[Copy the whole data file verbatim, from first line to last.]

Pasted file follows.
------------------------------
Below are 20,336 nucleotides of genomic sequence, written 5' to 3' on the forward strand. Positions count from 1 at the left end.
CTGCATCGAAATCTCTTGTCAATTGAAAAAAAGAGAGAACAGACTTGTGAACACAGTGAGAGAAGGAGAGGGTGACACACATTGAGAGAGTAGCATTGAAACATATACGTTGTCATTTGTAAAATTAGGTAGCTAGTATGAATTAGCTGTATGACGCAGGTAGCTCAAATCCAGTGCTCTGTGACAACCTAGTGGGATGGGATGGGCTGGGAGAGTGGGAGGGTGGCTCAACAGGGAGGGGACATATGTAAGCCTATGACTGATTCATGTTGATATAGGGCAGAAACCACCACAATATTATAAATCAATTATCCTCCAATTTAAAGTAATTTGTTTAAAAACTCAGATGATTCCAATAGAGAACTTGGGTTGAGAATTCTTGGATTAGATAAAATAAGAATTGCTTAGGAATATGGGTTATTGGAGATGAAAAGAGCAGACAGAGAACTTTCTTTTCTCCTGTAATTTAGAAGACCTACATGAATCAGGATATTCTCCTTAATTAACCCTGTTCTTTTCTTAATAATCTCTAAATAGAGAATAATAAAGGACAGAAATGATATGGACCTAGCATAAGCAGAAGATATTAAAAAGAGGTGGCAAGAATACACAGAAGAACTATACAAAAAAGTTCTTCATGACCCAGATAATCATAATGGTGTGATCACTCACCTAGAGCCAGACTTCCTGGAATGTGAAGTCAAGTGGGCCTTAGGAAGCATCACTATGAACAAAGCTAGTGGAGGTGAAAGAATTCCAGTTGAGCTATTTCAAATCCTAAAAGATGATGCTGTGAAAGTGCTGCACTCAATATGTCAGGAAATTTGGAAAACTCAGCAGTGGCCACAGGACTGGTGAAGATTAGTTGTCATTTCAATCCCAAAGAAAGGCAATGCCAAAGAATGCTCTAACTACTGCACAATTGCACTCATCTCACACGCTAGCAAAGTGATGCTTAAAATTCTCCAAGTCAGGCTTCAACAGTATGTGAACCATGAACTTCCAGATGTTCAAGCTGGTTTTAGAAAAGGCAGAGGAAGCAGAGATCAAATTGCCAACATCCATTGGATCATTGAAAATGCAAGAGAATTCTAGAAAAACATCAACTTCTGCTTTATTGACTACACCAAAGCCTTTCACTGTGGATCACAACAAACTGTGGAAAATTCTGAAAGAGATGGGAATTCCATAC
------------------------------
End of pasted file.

Below are 20,336 nucleotides of genomic sequence, written 5' to 3' on the forward strand. Positions count from 1 at the left end.
CTGCATCGAAATCTCTTGTCAATTGAAAAAAAGAGAGAACAGACTTGTGAACACAGTGAGAGAAGGAGAGGGTGACACACATTGAGAGAGTAGCATTGAAACATATACGTTGTCATTTGTAAAATTAGGTAGCTAGTATGAATTAGCTGTATGACGCAGGTAGCTCAAATCCAGTGCTCTGTGACAACCTAGTGGGATGGGATGGGCTGGGAGAGTGGGAGGGTGGCTCAACAGGGAGGGGACATATGTAAGCCTATGACTGATTCATGTTGATATAGGGCAGAAACCACCACAATATTATAAATCAATTATCCTCCAATTTAAAGTAATTTGTTTAAAAACTCAGATGATTCCAATAGAGAACTTGGGTTGAGAATTCTTGGATTAGATAAAATAAGAATTGCTTAGGAATATGGGTTATTGGAGATGAAAAGAGCAGACAGAGAACTTTCTTTTCTCCTGTAATTTAGAAGACCTACATGAATCAGGATATTCTCCTTAATTAACCCTGTTCTTTTCTTAATAATCTCTAAATAGAGAATAATAAAGGACAGAAATGATATGGACCTAGCATAAGCAGAAGATATTAAAAAGAGGTGGCAAGAATACACAGAAGAACTATACAAAAAAGTTCTTCATGACCCAGATAATCATAATGGTGTGATCACTCACCTAGAGCCAGACTTCCTGGAATGTGAAGTCAAGTGGGCCTTAGGAAGCATCACTATGAACAAAGCTAGTGGAGGTGAAAGAATTCCAGTTGAGCTATTTCAAATCCTAAAAGATGATGCTGTGAAAGTGCTGCACTCAATATGTCAGGAAATTTGGAAAACTCAGCAGTGGCCACAGGACTGGTGAAGATTAGTTGTCATTTCAATCCCAAAGAAAGGCAATGCCAAAGAATGCTCTAACTACTGCACAATTGCACTCATCTCACACGCTAGCAAAGTGATGCTTAAAATTCTCCAAGTCAGGCTTCAACAGTATGTGAACCATGAACTTCCAGATGTTCAAGCTGGTTTTAGAAAAGGCAGAGGAAGCAGAGATCAAATTGCCAACATCCATTGGATCATTGAAAATGCAAGAGAATTCTAGAAAAACATCAACTTCTGCTTTATTGACTACACCAAAGCCTTTCACTGTGGATCACAACAAACTGTGGAAAATTCTGAAAGAGATGGGAATTCCATAC